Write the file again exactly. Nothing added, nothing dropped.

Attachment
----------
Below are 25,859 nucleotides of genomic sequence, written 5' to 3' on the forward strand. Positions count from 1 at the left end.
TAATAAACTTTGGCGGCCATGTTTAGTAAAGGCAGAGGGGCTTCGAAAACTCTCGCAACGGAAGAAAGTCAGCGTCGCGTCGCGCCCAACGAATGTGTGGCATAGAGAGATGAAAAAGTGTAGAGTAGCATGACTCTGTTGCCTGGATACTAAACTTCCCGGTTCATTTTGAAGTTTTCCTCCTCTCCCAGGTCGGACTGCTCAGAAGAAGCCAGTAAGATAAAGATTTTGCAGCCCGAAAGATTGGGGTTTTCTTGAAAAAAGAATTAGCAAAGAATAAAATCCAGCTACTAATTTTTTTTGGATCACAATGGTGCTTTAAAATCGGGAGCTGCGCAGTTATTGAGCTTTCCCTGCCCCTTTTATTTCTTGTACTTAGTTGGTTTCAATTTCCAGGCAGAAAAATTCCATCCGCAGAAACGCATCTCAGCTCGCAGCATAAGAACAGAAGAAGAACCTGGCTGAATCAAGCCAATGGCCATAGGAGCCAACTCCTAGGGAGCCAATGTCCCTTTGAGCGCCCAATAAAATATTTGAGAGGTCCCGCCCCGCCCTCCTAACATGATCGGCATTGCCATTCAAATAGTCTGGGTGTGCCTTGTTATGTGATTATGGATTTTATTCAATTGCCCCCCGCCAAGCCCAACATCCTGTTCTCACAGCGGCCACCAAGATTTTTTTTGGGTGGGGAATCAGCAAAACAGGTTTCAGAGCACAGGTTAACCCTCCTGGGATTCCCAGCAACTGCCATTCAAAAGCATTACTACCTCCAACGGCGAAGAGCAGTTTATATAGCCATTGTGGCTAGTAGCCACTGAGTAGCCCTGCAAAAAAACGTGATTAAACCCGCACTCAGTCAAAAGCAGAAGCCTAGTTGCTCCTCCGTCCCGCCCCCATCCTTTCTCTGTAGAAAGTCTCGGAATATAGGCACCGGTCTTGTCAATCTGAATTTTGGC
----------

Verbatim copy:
Below are 25,859 nucleotides of genomic sequence, written 5' to 3' on the forward strand. Positions count from 1 at the left end.
TAATAAACTTTGGCGGCCATGTTTAGTAAAGGCAGAGGGGCTTCGAAAACTCTCGCAACGGAAGAAAGTCAGCGTCGCGTCGCGCCCAACGAATGTGTGGCATAGAGAGATGAAAAAGTGTAGAGTAGCATGACTCTGTTGCCTGGATACTAAACTTCCCGGTTCATTTTGAAGTTTTCCTCCTCTCCCAGGTCGGACTGCTCAGAAGAAGCCAGTAAGATAAAGATTTTGCAGCCCGAAAGATTGGGGTTTTCTTGAAAAAAGAATTAGCAAAGAATAAAATCCAGCTACTAATTTTTTTTGGATCACAATGGTGCTTTAAAATCGGGAGCTGCGCAGTTATTGAGCTTTCCCTGCCCCTTTTATTTCTTGTACTTAGTTGGTTTCAATTTCCAGGCAGAAAAATTCCATCCGCAGAAACGCATCTCAGCTCGCAGCATAAGAACAGAAGAAGAACCTGGCTGAATCAAGCCAATGGCCATAGGAGCCAACTCCTAGGGAGCCAATGTCCCTTTGAGCGCCCAATAAAATATTTGAGAGGTCCCGCCCCGCCCTCCTAACATGATCGGCATTGCCATTCAAATAGTCTGGGTGTGCCTTGTTATGTGATTATGGATTTTATTCAATTGCCCCCCGCCAAGCCCAACATCCTGTTCTCACAGCGGCCACCAAGATTTTTTTTGGGTGGGGAATCAGCAAAACAGGTTTCAGAGCACAGGTTAACCCTCCTGGGATTCCCAGCAACTGCCATTCAAAAGCATTACTACCTCCAACGGCGAAGAGCAGTTTATATAGCCATTGTGGCTAGTAGCCACTGAGTAGCCCTGCAAAAAAACGTGATTAAACCCGCACTCAGTCAAAAGCAGAAGCCTAGTTGCTCCTCCGTCCCGCCCCCATCCTTTCTCTGTAGAAAGTCTCGGAATATAGGCACCGGTCTTGTCAATCTGAATTTTGGC